Oxeye Herring, Megalops cyprinoides (Broussonet 1782)

Other Names: Bony Mullet, Indo-Pacific Tarpon, Ox-eye Herring, Tarpon

Oxeye Herring, Megalops cyprinoides. Source: Australian National Fish Collection, CSIRO. License: CC BY Attribution-Noncommercial


A large silvery fish with a bluish-green back, a very large mouth with a protruding lower jaw, a deeply forked tail, large scales and an elongate last dorsal-fin ray. The large eye is covered with adipose tissue and there is a conspicuous axillary scale at the base of each pectoral and pelvic fin.

Oxeye Herring (aka Tarpon) in the Finniss River, Northern Territory.

Video - Bull Shark predation on Tarpon

Fly fishing for Oxeye Herring (Tarpon) in North Queensland.

Cite this page as:
Gomon, M.F. & Bray, D.J. 2019, Megalops cyprinoides in Fishes of Australia, accessed 15 Apr 2024, https://fishesofaustralia.net.au/home/species/1991

Oxeye Herring, Megalops cyprinoides (Broussonet 1782)

More Info


About Port Hedland, Western Australia, around the tropical north to the Tuross River, New South Wales. Elsewhere the species is widespread in tropical waters of the Red Sea and Indo-West Pacific. 

Adults inhabit marine and estuarine waters, while juveniles and small adults may be found in well-upstream in the freshwater reaches of tropical rivers or coastal lakes, in clear or turbid water.


Dorsal fin 16-21; Pectoral fin 15-16; Anal fin 22-31; Plvic fin 10-11; Lateral line scales 36-42; Gill rakers 15-17 + 30-35; Branchiostegal rays 26-27.

Body moderately deep, compressed, deepest in middle before tapering at both ends; eye large, covered with adipose tissue. Mouth large, jaws extending to posterior margin of eye, lower jaw projecting beyond snout; a gular plate present between arms of lower jaw. Teeth small, granular;  gill rakers long and slender; modified swim bladder lies against the skull. Scales large. Fins lack spines; dorsal fin situated in middle of body, directly over ventral fins, last ray elongate and filamentous; pectoral fins low on side of body near ventral fin margin; pelvic fins abdominal; pectoral and pelvic fin bases with a conspicuous axillary scale; anal fin insertion behind dorsal fin; caudal fin deeply forked.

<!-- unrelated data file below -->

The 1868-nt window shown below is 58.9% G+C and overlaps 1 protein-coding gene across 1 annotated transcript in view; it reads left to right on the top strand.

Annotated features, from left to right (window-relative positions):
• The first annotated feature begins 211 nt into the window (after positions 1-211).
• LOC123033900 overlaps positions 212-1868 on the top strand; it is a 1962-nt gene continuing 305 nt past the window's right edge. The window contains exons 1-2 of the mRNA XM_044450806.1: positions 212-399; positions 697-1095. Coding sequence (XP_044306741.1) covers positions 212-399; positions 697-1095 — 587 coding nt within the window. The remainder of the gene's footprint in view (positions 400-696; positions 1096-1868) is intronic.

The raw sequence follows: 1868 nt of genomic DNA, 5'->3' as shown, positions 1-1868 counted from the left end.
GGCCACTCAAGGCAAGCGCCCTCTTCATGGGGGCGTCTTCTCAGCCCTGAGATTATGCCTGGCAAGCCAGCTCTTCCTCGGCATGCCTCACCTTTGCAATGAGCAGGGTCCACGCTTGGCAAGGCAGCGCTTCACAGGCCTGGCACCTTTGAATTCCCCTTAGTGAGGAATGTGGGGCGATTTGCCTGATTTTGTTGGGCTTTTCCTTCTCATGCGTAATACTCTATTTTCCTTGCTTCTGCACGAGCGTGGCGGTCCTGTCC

To around 150cm, commonly to 50cm.


Ranges from bluish-green to olive-green above, silvery on sides and belly; fins are greenish to yellowish.


Adults are carnivores, and feed on a variety of crustaceans, insects and fishes, often feeding beneath floating aquatic vegetation. Juveniles feed on plankton.


Oviparous, pelagic spawning peaks during the summer wet season in near-shore marine and estuarine areas. Produce numerous small, non-buoyant, non-adhesive eggs. The leptocephalus larvae are flat, band-like, transparent and similar to those of true eels, although unlike eels, Oxeye Herring leptocephali have forked tails. Larvae drift into shallow coastal waters and estuaries where they develop to maturity and it is during this period when young fish may venture into coastal streams. Larvae develop teeth early in life at around 11mm TL.


An excellent sports fish renowned for its fighting ability, especially when taken on light lines. However, the species is considered to be poor eating in Australia, especially because it has very bony flesh. Oxeye Herring are caught in subsistence fisheries throughout their range.



The Oxeye Herring has a modified swim bladder allowing it to gulp air from the surface to supplement its oxygen supply in low oxygen environments. They can also tolerate a wide pH range (5.2-9.1).

Species Citation

Clupea cyprinoids Broussonet 1782, Ichthyologia Sistens Piscium Descriptions et Icones: 39, Pl. 9. Type locality: Tanna Island, Vanuatu


Gomon, M.F. & Bray, D.J. 2019


Australian Faunal Directory

Oxeye Herring, Megalops cyprinoides (Broussonet 1782)


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Quick Facts

CAAB Code:37054001

Conservation:IUCN Data Deficient

Feeding:0-50 m

Fishing:Popular sports fish

Habitat:Freshwater to coastal marine

Max Size:152 cm TL

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CAAB distribution map